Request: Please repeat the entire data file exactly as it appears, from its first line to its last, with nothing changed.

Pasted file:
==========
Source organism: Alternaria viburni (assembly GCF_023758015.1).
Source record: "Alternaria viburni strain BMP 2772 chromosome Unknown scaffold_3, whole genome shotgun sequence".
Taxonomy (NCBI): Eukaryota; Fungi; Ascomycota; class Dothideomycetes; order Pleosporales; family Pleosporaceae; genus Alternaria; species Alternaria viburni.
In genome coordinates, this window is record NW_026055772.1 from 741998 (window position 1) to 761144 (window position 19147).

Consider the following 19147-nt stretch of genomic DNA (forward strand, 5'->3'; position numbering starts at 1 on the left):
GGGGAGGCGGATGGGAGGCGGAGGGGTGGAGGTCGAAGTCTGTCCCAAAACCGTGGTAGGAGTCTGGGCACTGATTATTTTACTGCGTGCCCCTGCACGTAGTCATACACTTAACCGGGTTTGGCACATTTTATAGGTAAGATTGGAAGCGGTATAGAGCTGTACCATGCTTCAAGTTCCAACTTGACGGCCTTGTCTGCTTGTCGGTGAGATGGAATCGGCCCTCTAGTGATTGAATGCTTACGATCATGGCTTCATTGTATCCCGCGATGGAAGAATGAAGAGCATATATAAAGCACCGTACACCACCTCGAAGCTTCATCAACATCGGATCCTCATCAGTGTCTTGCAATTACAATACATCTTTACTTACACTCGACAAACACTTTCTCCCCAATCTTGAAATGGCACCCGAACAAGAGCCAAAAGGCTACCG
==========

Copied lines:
Source organism: Alternaria viburni (assembly GCF_023758015.1).
Source record: "Alternaria viburni strain BMP 2772 chromosome Unknown scaffold_3, whole genome shotgun sequence".
Taxonomy (NCBI): Eukaryota; Fungi; Ascomycota; class Dothideomycetes; order Pleosporales; family Pleosporaceae; genus Alternaria; species Alternaria viburni.
In genome coordinates, this window is record NW_026055772.1 from 741998 (window position 1) to 761144 (window position 19147).

Consider the following 19147-nt stretch of genomic DNA (forward strand, 5'->3'; position numbering starts at 1 on the left):
GGGGAGGCGGATGGGAGGCGGAGGGGTGGAGGTCGAAGTCTGTCCCAAAACCGTGGTAGGAGTCTGGGCACTGATTATTTTACTGCGTGCCCCTGCACGTAGTCATACACTTAACCGGGTTTGGCACATTTTATAGGTAAGATTGGAAGCGGTATAGAGCTGTACCATGCTTCAAGTTCCAACTTGACGGCCTTGTCTGCTTGTCGGTGAGATGGAATCGGCCCTCTAGTGATTGAATGCTTACGATCATGGCTTCATTGTATCCCGCGATGGAAGAATGAAGAGCATATATAAAGCACCGTACACCACCTCGAAGCTTCATCAACATCGGATCCTCATCAGTGTCTTGCAATTACAATACATCTTTACTTACACTCGACAAACACTTTCTCCCCAATCTTGAAATGGCACCCGAACAAGAGCCAAAAGGCTACCG